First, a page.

Dinosaurs and humans never lived at the same time — not even close — and evolution is a scientific fact, but Florida taxpayers (and the rest of us) are funding schools that rely on textbooks that teach the opposite.
The textbooks in question come mostly from three Christian education companies: Abeka, Bob Jones University Press, and Accelerated Christian Education (ACE). In addition to teaching lies about evolution and dinosaurs, the books teach that slaves who “knew Christ” were better off than free men who weren’t religious, according to the Orlando Sentinel.
At the Orlando Sentinel’s request, educators from Florida colleges and school districts reviewed textbooks and workbooks from these publishers, looking at elementary reading and math, middle school social studies and high school biology materials.
They found numerous instances of distorted history and science lessons that are outside mainstream academics. The books denounce evolution as untrue, for example, and one shows a cartoon of men and dinosaurs together, telling students the Biblical Noah likely brought baby dinosaurs onto his ark. The science books, they added, seem to discourage students from doing experiments or even asking questions.
“Students who have learned science in this kind of environment are not prepared for college experiences,” said Cynthia Bayer, a biology lecturer at the University of Central Florida who reviewed the science books. “They would be intellectually disadvantaged.”
If you’re not asking questions in science class, you’re not doing science.
The textbooks are bad enough when it comes to scientific accuracy, but the problem goes much further. Social studies textbooks from these companies reportedly downplay how terrible slavery was and tell lies about the treatment of Native Americans.
One book, in its brief section on the civil rights movement, said that “most black and white southerners had long lived together in harmony” and that “power-hungry individuals stirred up the people.”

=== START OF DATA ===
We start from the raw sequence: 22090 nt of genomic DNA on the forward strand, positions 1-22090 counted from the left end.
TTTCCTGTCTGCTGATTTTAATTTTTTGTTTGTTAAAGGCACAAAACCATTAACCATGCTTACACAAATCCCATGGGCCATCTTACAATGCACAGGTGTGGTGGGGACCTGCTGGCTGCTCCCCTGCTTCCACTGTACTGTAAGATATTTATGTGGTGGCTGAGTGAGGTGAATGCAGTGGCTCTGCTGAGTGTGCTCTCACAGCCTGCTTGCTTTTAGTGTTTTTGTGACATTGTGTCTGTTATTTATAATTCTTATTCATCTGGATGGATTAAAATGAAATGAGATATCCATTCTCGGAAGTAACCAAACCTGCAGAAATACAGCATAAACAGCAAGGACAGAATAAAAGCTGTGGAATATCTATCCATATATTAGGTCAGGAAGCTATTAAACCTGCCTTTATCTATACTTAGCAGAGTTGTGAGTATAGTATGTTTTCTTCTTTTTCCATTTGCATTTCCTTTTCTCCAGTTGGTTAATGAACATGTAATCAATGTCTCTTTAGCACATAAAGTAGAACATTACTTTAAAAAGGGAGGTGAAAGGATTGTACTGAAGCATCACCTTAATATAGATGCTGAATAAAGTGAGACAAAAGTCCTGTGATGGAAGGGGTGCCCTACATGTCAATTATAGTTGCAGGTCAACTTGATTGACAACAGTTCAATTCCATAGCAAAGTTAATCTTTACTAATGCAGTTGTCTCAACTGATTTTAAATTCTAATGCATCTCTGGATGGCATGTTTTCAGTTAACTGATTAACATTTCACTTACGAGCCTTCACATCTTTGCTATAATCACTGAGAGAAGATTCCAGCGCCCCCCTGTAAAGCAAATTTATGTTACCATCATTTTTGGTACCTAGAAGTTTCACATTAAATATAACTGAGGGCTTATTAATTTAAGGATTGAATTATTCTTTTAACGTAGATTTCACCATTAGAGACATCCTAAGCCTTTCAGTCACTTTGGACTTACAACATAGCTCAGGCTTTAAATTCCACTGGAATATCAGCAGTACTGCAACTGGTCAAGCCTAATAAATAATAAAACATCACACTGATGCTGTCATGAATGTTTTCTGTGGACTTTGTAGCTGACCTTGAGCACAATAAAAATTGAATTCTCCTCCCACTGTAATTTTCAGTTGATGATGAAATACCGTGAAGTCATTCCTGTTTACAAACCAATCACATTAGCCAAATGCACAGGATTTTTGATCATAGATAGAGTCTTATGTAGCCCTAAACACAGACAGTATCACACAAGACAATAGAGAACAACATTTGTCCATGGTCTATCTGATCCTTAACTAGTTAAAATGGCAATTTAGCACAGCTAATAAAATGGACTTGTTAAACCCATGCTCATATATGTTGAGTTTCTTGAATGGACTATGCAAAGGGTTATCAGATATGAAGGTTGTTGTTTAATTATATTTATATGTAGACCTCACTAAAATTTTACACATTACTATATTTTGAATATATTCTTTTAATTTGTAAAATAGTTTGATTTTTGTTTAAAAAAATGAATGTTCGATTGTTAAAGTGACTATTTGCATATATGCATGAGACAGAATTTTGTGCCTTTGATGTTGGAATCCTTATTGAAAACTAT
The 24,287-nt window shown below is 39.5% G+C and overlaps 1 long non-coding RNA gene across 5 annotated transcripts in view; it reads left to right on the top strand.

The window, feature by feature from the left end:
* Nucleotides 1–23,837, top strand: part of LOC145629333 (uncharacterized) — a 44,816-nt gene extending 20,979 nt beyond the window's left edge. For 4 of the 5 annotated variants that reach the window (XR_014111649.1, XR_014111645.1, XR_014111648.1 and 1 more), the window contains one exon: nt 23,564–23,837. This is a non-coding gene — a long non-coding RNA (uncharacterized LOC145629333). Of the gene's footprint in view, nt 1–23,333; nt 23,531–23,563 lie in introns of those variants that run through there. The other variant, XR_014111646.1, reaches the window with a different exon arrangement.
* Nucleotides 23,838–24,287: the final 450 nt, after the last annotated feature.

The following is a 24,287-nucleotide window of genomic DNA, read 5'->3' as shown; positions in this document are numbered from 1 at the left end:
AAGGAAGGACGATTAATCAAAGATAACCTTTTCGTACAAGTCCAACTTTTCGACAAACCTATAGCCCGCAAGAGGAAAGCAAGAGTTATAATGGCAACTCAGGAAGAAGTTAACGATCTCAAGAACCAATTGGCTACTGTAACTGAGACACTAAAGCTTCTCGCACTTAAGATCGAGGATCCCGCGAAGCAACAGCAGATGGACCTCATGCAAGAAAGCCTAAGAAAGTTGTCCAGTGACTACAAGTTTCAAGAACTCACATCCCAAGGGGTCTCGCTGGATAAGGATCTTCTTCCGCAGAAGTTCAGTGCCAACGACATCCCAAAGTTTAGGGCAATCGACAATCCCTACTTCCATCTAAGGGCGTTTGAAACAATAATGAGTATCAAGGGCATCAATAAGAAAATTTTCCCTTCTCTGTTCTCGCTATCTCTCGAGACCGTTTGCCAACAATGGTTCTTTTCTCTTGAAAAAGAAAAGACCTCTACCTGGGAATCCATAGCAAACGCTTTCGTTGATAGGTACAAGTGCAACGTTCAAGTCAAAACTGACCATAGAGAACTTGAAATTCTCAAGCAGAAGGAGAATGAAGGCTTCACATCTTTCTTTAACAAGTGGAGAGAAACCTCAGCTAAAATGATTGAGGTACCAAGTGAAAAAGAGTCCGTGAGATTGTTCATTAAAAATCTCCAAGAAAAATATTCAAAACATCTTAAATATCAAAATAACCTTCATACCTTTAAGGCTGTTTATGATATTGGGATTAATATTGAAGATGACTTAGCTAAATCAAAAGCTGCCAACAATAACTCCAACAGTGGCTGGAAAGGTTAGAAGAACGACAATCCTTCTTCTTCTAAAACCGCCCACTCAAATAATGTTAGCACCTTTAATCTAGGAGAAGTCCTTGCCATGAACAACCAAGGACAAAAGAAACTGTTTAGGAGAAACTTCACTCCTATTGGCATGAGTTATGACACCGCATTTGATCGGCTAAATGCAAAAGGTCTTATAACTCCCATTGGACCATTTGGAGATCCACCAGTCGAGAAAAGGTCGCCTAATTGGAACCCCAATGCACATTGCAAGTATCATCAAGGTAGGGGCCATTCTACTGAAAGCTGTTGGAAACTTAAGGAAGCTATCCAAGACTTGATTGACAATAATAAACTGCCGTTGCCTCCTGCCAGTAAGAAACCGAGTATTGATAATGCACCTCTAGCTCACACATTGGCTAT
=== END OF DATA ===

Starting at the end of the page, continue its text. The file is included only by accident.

The books are rife with religious and political opinions on topics such as abortion, gay rights and the Endangered Species Act, which one labels a “radical social agenda.” They disparage religions other than Protestant Christianity and cultures other than those descended from white Europeans. Experts said that was particularly worrisome given that about 60 percent of scholarship students are black or Hispanic.
These textbooks would be bad enough at Christian schools, but how did taxpayers get stuck with the bill? Because voucher programs, championed by Donald Trump and Education Secretary Betsy DeVos, allow parents to use taxpayer dollars to attend these schools.
The Orlando Sentinel specifically looked at textbooks in Florida, finding them at many of the 2,000 schools that get about $1 billion worth of state scholarships (“vouchers”). But these Christian textbooks are found in other private Christian schools across the nation, many of which also receive public funding.
The problem isn’t a new one, either. Just last year, the Huffington Post did an in-depth analysis of these companies and the voucher programs that make them sustainable. Reporter Rebecca Klein found that “14 states and the District of Columbia have voucher programs, and 17 have tax credit programs.” Furthermore, “75 percent of voucher schools across the country are religious,” most of which were Christian or Catholic.
These schools operate with little, if any, federal or state oversight, and they’re setting students up for failure. How can you gain college or graduate school-level expertise in science or history when you don’t even understand the basics?
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